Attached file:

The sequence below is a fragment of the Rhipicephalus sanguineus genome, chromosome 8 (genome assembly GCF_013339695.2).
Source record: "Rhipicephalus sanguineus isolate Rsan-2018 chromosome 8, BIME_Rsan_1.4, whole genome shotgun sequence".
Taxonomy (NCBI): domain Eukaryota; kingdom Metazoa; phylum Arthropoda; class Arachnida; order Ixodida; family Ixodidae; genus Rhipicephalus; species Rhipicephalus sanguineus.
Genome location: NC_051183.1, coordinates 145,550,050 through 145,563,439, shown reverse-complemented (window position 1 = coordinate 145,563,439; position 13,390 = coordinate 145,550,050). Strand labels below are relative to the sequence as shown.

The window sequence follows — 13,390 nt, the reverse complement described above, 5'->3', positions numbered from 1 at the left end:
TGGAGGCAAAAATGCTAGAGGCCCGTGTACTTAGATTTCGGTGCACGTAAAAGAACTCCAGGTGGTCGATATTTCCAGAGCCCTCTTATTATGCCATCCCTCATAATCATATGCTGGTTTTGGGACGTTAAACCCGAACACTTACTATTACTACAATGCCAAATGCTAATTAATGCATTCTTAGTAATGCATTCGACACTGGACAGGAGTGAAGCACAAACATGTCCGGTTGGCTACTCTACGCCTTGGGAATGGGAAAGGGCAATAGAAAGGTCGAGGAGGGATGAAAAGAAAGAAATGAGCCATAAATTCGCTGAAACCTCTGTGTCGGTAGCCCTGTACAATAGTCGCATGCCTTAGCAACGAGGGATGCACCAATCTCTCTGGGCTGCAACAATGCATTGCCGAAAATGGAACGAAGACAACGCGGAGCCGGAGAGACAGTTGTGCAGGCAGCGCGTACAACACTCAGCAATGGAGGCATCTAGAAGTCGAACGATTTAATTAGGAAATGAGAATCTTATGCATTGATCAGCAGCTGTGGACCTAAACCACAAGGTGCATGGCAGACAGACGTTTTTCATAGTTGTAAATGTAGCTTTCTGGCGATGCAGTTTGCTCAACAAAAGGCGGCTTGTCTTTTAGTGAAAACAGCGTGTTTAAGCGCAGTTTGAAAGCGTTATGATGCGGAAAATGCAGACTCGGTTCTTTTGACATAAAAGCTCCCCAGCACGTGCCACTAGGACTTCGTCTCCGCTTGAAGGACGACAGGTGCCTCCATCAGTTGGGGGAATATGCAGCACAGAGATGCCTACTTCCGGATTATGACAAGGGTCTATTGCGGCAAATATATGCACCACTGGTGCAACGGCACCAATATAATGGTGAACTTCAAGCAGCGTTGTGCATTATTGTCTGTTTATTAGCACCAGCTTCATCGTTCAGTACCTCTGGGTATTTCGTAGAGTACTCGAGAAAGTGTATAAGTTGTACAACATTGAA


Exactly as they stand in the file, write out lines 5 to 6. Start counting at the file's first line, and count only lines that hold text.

The window sequence follows — 13,390 nt, the reverse complement described above, 5'->3', positions numbered from 1 at the left end:
TGGAGGCAAAAATGCTAGAGGCCCGTGTACTTAGATTTCGGTGCACGTAAAAGAACTCCAGGTGGTCGATATTTCCAGAGCCCTCTTATTATGCCATCCCTCATAATCATATGCTGGTTTTGGGACGTTAAACCCGAACACTTACTATTACTACAATGCCAAATGCTAATTAATGCATTCTTAGTAATGCATTCGACACTGGACAGGAGTGAAGCACAAACATGTCCGGTTGGCTACTCTACGCCTTGGGAATGGGAAAGGGCAATAGAAAGGTCGAGGAGGGATGAAAAGAAAGAAATGAGCCATAAATTCGCTGAAACCTCTGTGTCGGTAGCCCTGTACAATAGTCGCATGCCTTAGCAACGAGGGATGCACCAATCTCTCTGGGCTGCAACAATGCATTGCCGAAAATGGAACGAAGACAACGCGGAGCCGGAGAGACAGTTGTGCAGGCAGCGCGTACAACACTCAGCAATGGAGGCATCTAGAAGTCGAACGATTTAATTAGGAAATGAGAATCTTATGCATTGATCAGCAGCTGTGGACCTAAACCACAAGGTGCATGGCAGACAGACGTTTTTCATAGTTGTAAATGTAGCTTTCTGGCGATGCAGTTTGCTCAACAAAAGGCGGCTTGTCTTTTAGTGAAAACAGCGTGTTTAAGCGCAGTTTGAAAGCGTTATGATGCGGAAAATGCAGACTCGGTTCTTTTGACATAAAAGCTCCCCAGCACGTGCCACTAGGACTTCGTCTCCGCTTGAAGGACGACAGGTGCCTCCATCAGTTGGGGGAATATGCAGCACAGAGATGCCTACTTCCGGATTATGACAAGGGTCTATTGCGGCAAATATATGCACCACTGGTGCAACGGCACCAATATAATGGTGAACTTCAAGCAGCGTTGTGCATTATTGTCTGTTTATTAGCACCAGCTTCATCGTTCAGTACCTCTGGGTATTTCGTAGAGTACTCGAGAAAGTGTATAAGTTGTACAACATTGAA